• The teenagers left their home in mostly Muslim Pakistan’s southeastern province of Sindh on March 20 to be married in Punjab province
  • Police have detained ten people in the case over their marriages

KARACHI, Pakistan: A court in Pakistan on Tuesday ordered the government to take custody of two Hindu sisters allegedly kidnapped and forced to convert to Islam, police said, a case that triggered a quarrel with Hindu-majority neighbor India.
Police say the teenagers left their home in mostly Muslim Pakistan’s southeastern province of Sindh on March 20 to be married in Punjab province, where the law does not bar marriages of those younger than 18, unlike Sindh.
“The girls appeared before Islamabad High Court on Tuesday morning,” Farrukh Ali, a police official in their home district of Gothki, said by telephone.
“The court has directed the deputy commissioner to take their custody,” he added, referring to an administration official in the Pakistani capital.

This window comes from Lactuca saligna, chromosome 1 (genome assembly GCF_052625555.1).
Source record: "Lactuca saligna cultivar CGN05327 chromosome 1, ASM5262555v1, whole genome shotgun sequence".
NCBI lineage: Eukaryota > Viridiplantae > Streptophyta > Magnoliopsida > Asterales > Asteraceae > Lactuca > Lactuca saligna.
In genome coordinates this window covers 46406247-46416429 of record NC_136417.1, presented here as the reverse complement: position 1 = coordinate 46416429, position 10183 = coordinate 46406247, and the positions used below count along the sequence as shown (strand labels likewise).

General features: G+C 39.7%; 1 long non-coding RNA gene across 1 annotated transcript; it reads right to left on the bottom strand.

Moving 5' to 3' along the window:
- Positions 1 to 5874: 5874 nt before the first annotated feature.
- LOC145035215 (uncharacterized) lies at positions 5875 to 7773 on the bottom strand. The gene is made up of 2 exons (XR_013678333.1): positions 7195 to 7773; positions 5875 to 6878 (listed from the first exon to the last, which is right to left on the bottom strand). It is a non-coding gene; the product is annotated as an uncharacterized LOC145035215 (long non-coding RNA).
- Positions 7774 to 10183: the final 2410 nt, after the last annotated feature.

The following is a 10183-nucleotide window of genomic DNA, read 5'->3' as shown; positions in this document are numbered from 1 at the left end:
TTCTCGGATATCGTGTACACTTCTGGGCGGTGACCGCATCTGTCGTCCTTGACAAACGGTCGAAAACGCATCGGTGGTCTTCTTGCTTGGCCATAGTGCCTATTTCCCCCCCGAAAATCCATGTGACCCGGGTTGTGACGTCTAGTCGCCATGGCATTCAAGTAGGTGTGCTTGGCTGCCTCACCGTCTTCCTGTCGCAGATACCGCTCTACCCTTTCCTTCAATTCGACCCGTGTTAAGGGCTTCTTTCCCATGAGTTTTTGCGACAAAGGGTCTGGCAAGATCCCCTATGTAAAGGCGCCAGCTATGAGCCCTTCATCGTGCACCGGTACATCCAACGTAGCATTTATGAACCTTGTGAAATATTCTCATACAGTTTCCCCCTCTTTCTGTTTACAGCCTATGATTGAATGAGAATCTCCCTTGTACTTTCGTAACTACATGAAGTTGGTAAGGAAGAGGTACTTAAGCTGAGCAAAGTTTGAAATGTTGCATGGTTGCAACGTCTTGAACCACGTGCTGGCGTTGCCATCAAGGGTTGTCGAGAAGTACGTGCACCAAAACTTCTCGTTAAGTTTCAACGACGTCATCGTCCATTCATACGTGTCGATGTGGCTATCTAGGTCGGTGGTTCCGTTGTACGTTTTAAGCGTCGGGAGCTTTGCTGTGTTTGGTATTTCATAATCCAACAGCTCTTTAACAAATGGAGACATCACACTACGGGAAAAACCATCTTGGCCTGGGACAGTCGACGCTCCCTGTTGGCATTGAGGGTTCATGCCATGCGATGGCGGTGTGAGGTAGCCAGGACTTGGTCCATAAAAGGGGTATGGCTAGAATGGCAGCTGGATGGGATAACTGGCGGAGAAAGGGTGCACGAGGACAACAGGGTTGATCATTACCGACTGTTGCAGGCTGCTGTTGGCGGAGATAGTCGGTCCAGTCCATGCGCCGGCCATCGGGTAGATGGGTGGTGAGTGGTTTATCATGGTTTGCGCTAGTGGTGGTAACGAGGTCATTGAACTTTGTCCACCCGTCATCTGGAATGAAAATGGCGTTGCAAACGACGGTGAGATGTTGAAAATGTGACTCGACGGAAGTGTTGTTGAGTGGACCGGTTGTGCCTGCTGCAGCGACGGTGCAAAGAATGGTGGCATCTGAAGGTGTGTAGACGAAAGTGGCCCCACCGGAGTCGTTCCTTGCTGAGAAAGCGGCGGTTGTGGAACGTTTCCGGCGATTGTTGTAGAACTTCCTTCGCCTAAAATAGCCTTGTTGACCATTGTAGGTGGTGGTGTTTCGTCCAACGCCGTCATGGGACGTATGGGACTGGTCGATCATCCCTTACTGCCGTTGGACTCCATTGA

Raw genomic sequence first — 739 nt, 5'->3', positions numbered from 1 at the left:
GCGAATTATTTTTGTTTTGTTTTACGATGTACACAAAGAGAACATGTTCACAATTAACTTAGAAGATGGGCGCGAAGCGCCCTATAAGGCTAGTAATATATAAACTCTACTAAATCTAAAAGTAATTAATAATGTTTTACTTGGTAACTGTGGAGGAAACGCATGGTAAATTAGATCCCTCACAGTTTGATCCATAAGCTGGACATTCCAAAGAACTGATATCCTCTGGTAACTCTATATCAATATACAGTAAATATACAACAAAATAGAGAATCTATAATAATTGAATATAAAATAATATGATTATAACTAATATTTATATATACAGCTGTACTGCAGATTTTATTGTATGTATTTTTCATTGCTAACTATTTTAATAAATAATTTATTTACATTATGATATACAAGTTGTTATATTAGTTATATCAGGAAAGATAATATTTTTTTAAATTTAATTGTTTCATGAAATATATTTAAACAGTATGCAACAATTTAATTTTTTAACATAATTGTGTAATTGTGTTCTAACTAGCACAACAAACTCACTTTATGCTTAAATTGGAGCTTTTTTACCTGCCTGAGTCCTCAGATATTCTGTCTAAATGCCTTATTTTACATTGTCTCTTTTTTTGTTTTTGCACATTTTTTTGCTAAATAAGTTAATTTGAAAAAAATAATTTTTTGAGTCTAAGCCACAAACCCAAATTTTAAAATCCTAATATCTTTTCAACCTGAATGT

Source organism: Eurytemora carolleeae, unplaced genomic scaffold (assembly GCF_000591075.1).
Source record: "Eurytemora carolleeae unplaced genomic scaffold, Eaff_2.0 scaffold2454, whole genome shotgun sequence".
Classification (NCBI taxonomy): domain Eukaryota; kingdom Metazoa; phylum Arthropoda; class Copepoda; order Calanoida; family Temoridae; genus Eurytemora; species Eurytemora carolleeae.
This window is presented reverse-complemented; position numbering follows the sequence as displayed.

The court set a deadline of next Tuesday for the submission of a report into an inquiry ordered by Prime Minister Imran Khan, and directed that the girls not return to Sindh until the case was resolved, broadcaster Geo Television said.
Police have detained ten people in the case over their marriages and registered a formal case of kidnapping and robbery by the teenagers, after complaints from their parents.
The incident prompted a rare public intervention by a top Indian official in its neighbor’s domestic affairs, when Foreign Minister Sushma Swaraj said on Twitter she had asked India’s ambassador in Pakistan for a report on news of it.
Pakistan was “totally behind the girls,” Information and Broadcasting Minister Fawad Chaudhry said on social media in response to Swaraj’s Sunday message, but asked India to look after its own minority Muslims.
At a news conference on Sunday, he referred to religious riots in Indian Prime Minister Narendra Modi’s home state of Gujarat in 2002 that killed more than 1,000 people, mostly Muslims.
In Jammu and Kashmir, India’s only Muslim-majority state, Pakistan accuses India of human rights violations, a charge New Delhi denies.
Modi’s Hindu nationalist Bharatiya Janata Party (BJP) will seek a second term in a general election starting next month. He has taken a tougher stand toward Pakistan in the past five years.